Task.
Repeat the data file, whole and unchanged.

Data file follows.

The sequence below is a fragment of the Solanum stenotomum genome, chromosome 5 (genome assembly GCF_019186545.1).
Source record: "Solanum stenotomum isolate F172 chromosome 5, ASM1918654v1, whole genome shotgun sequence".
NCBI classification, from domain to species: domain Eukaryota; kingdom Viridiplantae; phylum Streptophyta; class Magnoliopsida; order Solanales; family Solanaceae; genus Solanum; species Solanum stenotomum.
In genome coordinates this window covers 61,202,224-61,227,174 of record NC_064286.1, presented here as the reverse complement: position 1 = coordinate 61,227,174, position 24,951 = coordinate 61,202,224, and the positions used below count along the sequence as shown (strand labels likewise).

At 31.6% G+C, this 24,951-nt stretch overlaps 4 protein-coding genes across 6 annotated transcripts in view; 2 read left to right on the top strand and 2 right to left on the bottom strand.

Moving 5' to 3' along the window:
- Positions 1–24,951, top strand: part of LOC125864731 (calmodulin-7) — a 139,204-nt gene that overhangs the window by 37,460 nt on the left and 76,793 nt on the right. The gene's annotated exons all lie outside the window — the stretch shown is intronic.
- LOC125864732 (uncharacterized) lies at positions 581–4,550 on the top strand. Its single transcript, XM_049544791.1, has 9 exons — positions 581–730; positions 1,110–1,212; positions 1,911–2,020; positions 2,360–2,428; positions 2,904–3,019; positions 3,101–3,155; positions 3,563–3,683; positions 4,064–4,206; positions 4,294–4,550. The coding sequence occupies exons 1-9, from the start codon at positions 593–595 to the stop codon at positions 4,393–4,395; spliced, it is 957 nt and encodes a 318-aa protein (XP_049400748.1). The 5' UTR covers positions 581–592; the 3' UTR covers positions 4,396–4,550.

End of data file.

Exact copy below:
The sequence below is a fragment of the Solanum stenotomum genome, chromosome 5 (genome assembly GCF_019186545.1).
Source record: "Solanum stenotomum isolate F172 chromosome 5, ASM1918654v1, whole genome shotgun sequence".
NCBI classification, from domain to species: domain Eukaryota; kingdom Viridiplantae; phylum Streptophyta; class Magnoliopsida; order Solanales; family Solanaceae; genus Solanum; species Solanum stenotomum.
In genome coordinates this window covers 61,202,224-61,227,174 of record NC_064286.1, presented here as the reverse complement: position 1 = coordinate 61,227,174, position 24,951 = coordinate 61,202,224, and the positions used below count along the sequence as shown (strand labels likewise).

At 31.6% G+C, this 24,951-nt stretch overlaps 4 protein-coding genes across 6 annotated transcripts in view; 2 read left to right on the top strand and 2 right to left on the bottom strand.

Moving 5' to 3' along the window:
- Positions 1–24,951, top strand: part of LOC125864731 (calmodulin-7) — a 139,204-nt gene that overhangs the window by 37,460 nt on the left and 76,793 nt on the right. The gene's annotated exons all lie outside the window — the stretch shown is intronic.
- LOC125864732 (uncharacterized) lies at positions 581–4,550 on the top strand. Its single transcript, XM_049544791.1, has 9 exons — positions 581–730; positions 1,110–1,212; positions 1,911–2,020; positions 2,360–2,428; positions 2,904–3,019; positions 3,101–3,155; positions 3,563–3,683; positions 4,064–4,206; positions 4,294–4,550. The coding sequence occupies exons 1-9, from the start codon at positions 593–595 to the stop codon at positions 4,393–4,395; spliced, it is 957 nt and encodes a 318-aa protein (XP_049400748.1). The 5' UTR covers positions 581–592; the 3' UTR covers positions 4,396–4,550.